This is an archived press release
Tuesday 21 December 2010
16 December 2010
Help needed to go star-spotting in the Peak District
The Peak District National Park Authority is seeking the help of residents and visitors to find out how much light pollution obscures our view of the night sky.
The Authority is asking people to go outside in the Peak District on a clear night, any time from December 31 to January 5 or January 28 to February 2, to spot the constellation of Orion, with its distinctive “belt” of three bright stars in a line.
People are then asked to log their location, time and date and compare what they see with a series of images available online. The images show different views of Orion, some in a dark sky, where many stars are visible, and some with light-pollution and fewer stars. People need to identify which image most closely resembles what they see.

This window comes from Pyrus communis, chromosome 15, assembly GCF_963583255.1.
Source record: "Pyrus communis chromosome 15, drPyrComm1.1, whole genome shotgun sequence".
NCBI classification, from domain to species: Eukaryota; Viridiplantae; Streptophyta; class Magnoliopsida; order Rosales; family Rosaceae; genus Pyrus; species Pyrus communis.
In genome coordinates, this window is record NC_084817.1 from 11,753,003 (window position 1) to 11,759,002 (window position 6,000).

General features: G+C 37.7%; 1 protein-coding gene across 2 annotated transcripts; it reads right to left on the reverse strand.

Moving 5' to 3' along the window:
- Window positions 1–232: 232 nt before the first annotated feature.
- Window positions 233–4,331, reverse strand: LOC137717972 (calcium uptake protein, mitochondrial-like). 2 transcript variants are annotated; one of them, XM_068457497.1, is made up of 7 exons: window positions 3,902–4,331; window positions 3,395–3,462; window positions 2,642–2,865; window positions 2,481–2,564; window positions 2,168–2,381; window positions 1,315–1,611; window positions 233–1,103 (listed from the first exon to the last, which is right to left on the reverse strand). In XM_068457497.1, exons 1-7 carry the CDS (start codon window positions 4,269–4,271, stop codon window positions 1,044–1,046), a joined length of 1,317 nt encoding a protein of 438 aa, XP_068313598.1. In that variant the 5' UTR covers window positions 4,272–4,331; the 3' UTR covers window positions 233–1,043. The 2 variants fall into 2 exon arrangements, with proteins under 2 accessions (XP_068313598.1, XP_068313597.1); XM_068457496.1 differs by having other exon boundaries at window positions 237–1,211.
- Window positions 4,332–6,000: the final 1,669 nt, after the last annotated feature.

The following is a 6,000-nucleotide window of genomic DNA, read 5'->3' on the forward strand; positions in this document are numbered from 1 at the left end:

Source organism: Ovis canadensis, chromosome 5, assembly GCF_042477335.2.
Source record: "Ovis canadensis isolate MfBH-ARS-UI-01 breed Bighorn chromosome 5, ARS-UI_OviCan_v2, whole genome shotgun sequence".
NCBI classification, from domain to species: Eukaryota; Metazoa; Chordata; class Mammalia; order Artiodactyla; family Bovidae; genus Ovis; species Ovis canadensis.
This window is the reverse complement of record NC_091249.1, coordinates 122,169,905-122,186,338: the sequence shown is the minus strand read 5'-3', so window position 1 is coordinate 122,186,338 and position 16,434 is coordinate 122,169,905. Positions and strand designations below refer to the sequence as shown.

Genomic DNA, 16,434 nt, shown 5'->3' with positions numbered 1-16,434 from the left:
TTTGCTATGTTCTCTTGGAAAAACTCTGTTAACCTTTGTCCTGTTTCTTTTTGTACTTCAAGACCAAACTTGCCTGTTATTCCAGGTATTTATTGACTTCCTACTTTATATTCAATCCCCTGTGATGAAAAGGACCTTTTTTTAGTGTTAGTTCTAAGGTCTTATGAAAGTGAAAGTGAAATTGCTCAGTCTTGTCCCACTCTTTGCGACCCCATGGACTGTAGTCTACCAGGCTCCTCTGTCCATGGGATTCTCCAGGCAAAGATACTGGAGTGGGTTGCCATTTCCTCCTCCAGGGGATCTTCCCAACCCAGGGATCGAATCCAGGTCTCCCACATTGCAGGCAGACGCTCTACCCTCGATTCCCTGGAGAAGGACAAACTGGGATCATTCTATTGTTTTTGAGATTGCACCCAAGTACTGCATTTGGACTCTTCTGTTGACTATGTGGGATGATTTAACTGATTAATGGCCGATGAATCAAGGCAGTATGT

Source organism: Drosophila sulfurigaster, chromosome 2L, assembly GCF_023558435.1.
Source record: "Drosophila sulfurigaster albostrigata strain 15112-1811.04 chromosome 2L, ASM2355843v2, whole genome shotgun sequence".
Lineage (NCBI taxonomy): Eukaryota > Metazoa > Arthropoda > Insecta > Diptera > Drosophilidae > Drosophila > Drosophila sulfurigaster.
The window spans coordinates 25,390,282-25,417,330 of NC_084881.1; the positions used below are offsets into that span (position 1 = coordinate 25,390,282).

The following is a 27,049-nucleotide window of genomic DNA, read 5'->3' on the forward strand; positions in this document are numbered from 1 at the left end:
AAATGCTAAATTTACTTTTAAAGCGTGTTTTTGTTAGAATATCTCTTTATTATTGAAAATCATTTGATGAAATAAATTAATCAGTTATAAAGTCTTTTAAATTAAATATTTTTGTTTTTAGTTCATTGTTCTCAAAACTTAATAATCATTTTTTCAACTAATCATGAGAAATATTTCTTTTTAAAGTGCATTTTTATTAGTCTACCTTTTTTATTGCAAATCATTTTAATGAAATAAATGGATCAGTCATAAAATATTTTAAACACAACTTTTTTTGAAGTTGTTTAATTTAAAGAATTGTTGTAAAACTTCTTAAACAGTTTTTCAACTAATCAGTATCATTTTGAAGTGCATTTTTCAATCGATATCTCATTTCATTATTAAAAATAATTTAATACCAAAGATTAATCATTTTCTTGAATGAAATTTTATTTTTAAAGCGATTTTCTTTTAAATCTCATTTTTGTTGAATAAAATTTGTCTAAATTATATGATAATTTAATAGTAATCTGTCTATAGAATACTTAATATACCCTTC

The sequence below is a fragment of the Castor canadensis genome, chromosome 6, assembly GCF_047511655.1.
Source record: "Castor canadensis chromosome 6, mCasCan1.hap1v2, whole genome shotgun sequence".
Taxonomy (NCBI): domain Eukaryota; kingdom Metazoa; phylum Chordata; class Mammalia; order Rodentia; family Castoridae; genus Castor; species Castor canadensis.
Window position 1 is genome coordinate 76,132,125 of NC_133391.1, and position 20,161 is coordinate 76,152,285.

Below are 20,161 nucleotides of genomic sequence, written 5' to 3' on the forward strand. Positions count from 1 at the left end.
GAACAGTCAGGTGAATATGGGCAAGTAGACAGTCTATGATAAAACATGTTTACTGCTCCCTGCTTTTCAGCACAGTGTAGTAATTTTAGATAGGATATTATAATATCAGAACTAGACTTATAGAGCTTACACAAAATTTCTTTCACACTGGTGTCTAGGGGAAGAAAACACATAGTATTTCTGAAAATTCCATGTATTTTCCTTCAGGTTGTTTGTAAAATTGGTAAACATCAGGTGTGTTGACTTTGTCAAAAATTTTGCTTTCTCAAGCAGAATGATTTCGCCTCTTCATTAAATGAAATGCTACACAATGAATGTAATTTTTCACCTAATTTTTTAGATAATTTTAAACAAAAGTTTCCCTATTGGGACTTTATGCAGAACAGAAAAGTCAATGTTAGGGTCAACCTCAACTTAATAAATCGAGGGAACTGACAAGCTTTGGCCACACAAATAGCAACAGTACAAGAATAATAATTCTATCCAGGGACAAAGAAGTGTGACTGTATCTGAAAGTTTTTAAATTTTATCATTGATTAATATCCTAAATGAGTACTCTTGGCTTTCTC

Once they have done that, they are asked to send their information back to the Authority.
Jane Chapman, head of environment, heritage and recreation strategy, said: “Light pollution not only affects our enjoyment of the night sky, it wastes energy and has an impact on the wellbeing of people and wildlife.
“Unfortunately light pollution is increasing each year, so unless we act now, future generations may grow up never experiencing a truly dark night sky.
“The National Park Authority is working closely with several local astronomical societies to determine how light pollution affects the night sky in and around the Peak District, but we’d be grateful for people’s help. This information will provide valuable evidence as to the quality of our night sky, and allow us to develop policies to protect it for future generations.”
All the information needed to take part, including how to report your observations, is available from the website www.peakdistrict.gov.uk/darkskies